A basic guide to ETF’s

By Randell Tiongson on July 15th, 2015

ETFI’ve said before that I pray that more Filipinos become moderate investors, even if most of them are conservative now. A good way to become a moderate investor is by educating yourself on the different investment instruments, and distributing your investments across them.

One investment instrument that gets a lot of attention is “pooled funds”, in which you join a “pool” of other investors, and a fund manager handles the whole pool of money depending on the objectives of the fund. Mutual funds and UITFs fall under this category.

But there’s a relatively recent addition to this category: ETFs, or exchange traded funds. ETFs became available in the US in 1993, Europe in 1999, and the Philippines in 2013. While there are many types of ETFs available in more advanced markets, they haven’t made a big splash here yet. I’ve been getting a few questions about ETFs, so I’ve put together a basic guide here so you can learn more about them.

What are ETFs?

An exchange traded fund is an investment fund that’s traded like a stock. There are lots of kinds of ETFs; some of them track foreign stock market indices, specific sectors like energy or oil, or commodities.

But the most basic type of ETF simply tracks a benchmark index to match its performance. So if an equity index ETF is tracking the Philippine Stock Exchange index, its underlying securities would consist of stocks like Ayala Land, SM Investments Corporation, PLDT, BPI, and so on, much like an equity mutual fund or UITF.

In short, think of an ETF as a mutual fund that you can buy and sell on the stock market. And because ETFs are traded like common stocks, they don’t have a NAVpu or NAVps like UITFs or mutual funds; their share prices change throughout the day as the market trades.

Basically, you get the diversification of a mutual fund with the flexibility of stock trading combined in an ETF.

What are the pros and cons of ETFs?


  • Cheaper diversification. Buying into just one ETF gives you exposure to a whole group of equities, meaning you don’t have to buy each individual stock yourself. So for a small amount of money, you can have a diversified portfolio. Anybody who can buy the minimum board lot can therefore participate in the growth of the Philippine economy. And ETFs are transparent about their structure; you can just visit their site and see the underlying securities that make up the fund (and in what percentage).
  • Can cost less than actively managed funds. Mutual funds charge management fees of around 2%. UITFs can have trust fees of 0.20% to 1.50% per year. With buying and selling stocks, your costs will be lower. This is because an ETF is passively managed, meaning you’re not paying a fund manager for his services; you’re just paying brokerage fees.
    • Here’s an example to make things clearer. If you invest Php 50,000 in a UITF, you’d pay up to P750 (1.50%) in fees. (There may also be fees for early redemption.) Compare that to the total trading costs of buying Php 50,000 worth of an ETF on the PSE, which is P147, and P397.50 when selling. These small differences add up to a lot, so ETFs can be cheaper cost-wise in the long run.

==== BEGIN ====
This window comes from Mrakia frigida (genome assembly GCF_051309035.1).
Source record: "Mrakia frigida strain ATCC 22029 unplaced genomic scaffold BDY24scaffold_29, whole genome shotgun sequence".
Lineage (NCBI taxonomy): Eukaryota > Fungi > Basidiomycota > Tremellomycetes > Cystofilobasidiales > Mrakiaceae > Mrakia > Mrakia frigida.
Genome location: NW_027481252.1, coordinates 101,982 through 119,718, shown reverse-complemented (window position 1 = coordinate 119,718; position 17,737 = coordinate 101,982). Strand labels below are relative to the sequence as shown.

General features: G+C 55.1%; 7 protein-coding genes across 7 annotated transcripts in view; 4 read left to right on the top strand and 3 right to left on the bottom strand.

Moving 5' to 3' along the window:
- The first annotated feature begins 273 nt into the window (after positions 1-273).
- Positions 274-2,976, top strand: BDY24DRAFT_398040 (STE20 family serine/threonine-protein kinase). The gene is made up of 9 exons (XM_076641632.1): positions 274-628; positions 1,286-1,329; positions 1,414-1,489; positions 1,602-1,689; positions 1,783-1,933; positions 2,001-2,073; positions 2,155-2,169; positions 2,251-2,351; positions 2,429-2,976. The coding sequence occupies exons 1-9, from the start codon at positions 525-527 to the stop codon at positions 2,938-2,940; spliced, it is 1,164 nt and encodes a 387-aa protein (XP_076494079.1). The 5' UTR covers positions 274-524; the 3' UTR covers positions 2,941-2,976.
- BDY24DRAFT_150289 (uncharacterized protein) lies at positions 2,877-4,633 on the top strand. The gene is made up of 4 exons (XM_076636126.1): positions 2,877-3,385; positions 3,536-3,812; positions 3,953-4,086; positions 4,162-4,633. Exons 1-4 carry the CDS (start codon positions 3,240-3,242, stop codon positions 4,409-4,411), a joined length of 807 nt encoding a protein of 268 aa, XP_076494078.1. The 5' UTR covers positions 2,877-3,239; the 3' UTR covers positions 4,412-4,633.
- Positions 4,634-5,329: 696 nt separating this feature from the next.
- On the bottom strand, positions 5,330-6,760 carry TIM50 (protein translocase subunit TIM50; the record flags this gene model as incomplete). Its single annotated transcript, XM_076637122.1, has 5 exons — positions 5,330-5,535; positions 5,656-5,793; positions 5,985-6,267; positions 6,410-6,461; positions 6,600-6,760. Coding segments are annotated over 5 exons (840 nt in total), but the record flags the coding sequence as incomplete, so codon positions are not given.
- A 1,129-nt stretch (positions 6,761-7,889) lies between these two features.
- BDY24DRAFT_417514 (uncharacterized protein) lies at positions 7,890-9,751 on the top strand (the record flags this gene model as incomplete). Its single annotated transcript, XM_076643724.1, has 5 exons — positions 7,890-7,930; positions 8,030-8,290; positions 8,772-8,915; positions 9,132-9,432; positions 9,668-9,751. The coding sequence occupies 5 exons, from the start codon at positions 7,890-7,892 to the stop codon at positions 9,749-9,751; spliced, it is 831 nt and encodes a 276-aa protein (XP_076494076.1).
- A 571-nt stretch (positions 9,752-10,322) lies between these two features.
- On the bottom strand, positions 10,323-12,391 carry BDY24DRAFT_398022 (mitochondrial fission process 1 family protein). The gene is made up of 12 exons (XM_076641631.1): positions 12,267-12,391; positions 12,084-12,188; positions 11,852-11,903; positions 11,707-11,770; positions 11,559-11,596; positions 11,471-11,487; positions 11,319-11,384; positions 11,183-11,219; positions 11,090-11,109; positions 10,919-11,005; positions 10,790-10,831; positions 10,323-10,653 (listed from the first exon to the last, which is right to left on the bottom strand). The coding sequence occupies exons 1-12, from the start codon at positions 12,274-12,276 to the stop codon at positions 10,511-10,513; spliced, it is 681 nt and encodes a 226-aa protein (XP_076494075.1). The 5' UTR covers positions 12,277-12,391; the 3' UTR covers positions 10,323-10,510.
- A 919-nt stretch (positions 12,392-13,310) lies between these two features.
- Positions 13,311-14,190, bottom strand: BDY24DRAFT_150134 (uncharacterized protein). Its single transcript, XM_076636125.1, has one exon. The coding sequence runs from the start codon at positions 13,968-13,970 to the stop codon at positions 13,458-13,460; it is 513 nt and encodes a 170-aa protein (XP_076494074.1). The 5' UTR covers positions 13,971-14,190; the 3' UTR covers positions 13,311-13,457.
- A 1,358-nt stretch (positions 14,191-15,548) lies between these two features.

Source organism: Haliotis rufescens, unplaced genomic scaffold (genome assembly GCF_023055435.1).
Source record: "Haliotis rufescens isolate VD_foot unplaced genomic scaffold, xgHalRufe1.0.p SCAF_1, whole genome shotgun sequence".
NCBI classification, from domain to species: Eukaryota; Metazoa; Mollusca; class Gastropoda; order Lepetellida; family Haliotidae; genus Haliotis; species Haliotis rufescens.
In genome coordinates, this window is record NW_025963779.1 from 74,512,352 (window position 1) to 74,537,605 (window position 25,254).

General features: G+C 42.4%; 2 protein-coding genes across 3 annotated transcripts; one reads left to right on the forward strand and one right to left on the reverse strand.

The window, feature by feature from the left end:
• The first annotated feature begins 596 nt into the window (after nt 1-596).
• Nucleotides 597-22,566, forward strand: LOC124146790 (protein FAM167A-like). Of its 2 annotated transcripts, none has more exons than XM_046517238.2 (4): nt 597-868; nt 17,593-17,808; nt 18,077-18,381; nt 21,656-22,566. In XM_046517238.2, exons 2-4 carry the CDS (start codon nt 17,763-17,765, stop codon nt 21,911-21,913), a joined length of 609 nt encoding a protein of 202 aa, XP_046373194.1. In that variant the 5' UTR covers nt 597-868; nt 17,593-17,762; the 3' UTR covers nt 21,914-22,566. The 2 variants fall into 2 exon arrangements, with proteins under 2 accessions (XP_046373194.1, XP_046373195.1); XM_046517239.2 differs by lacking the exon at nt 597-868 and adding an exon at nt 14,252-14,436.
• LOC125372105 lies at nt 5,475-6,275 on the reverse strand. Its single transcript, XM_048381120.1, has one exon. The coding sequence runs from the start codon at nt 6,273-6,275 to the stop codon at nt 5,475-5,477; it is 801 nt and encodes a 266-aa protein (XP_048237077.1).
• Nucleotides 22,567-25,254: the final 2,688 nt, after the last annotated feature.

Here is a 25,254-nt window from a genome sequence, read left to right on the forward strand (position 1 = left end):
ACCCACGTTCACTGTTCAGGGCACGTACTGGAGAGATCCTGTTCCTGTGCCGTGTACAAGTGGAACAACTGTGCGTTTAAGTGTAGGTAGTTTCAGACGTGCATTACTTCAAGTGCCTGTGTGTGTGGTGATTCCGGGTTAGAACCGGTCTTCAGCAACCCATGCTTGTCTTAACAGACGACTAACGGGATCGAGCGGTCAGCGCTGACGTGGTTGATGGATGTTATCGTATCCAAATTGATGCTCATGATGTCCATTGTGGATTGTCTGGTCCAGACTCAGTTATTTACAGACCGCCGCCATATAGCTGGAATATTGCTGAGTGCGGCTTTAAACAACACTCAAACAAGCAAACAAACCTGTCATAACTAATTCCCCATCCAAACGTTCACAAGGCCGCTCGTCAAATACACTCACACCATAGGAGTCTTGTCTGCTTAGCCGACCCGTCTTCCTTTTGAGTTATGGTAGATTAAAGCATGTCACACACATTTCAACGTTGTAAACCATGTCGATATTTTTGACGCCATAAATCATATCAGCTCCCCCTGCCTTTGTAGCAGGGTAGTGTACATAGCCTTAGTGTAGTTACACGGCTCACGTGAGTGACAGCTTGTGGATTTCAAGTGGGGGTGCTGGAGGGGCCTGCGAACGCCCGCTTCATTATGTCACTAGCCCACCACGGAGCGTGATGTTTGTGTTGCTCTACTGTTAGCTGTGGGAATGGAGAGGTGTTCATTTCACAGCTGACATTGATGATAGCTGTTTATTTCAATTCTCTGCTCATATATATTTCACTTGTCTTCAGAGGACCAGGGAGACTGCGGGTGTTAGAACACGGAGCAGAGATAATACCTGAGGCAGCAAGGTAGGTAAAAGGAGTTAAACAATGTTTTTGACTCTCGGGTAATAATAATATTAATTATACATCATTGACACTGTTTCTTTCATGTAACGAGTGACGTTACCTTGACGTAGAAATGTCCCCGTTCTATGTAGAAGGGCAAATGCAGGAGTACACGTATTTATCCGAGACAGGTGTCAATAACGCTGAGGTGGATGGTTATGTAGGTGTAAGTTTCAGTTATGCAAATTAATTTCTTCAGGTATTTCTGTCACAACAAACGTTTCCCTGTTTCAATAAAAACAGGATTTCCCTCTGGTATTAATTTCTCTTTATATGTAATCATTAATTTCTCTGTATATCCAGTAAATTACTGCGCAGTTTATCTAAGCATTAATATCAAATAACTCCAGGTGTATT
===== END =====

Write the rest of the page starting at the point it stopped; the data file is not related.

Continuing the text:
• Can’t beat the market. Because an ETF is designed to track an index, its aim is not to beat it, but just to match it. So if you were looking for investments to beat the PSE, you’d be better off with actively managed funds that seek to beat the index. You’re well diversified when you buy into an ETF, but remember: diversification limits your losses, but it also limits your gains.
  • Can cost more than other pooled funds. If you like to invest small amounts regularly, like Php 10,000 each month, you’ll get charged for every transaction when you buy into an ETF. If small, regular investment is your strategy, you may be better off with a mutual fund or UITF that doesn’t charge you transaction fees each time, which can reduce your returns.

What options are available to the Filipino wanting to invest in ETFs?

Unfortunately, you don’t have a lot of choice in the Philippine market yet. So far, the only ETF here is the First Metro First Metro Philippine Equity Exchange-Traded Fund (First Metro ETF), an equity index ETF which started in December 2013. Other banks such as BPI and BDO have expressed an interest in launching their own ETFs, but they are still considering tax rules and regulations, as well as market appetites, before they do so.

Are ETFs for you?

The answer really depends on your investment goals and risk tolerance. If you can’t tolerate volatility with your money, equity-based ETFs may not be for you. But if you have an eye on the long-term and can take the risk, consider including ETFs in your investment plan. ETFs are still pretty new to the Philippines, so keep an eye out for more ETF options in the future.

I hope this guide has given you the basics about this new asset class that you can add to your portfolio. But before you jump in, remember this quotation from Warren Buffett: “Never test the depth of river with both feet.” Educate yourself on the risks, and you’ll make the best decisions with your investments.

Always remember to invest according to your investment objectives, time frame, risk tolerance and don’t forget to diversify properly.



3 thoughts on “A basic guide to ETF’s”

  • How and where we can invest in ETFs?
    I think I need to try this to diversify considering most of my investments are in UITF and variables.

  • Which is cheaper? Cost averaging FMETF through COL or cost averaging Philequity PSE Index Fund through COL?

  • Hi! You said that it would cost more if you invest 10,000 per month than a 1 time 50,000 in ETF. How is that possible? If I invested 10,000 for 5 months, I think that the transaction costs will just be the same with a 1 time 50,000. Please correct me if I’m wrong.

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A basic guide to ETF’s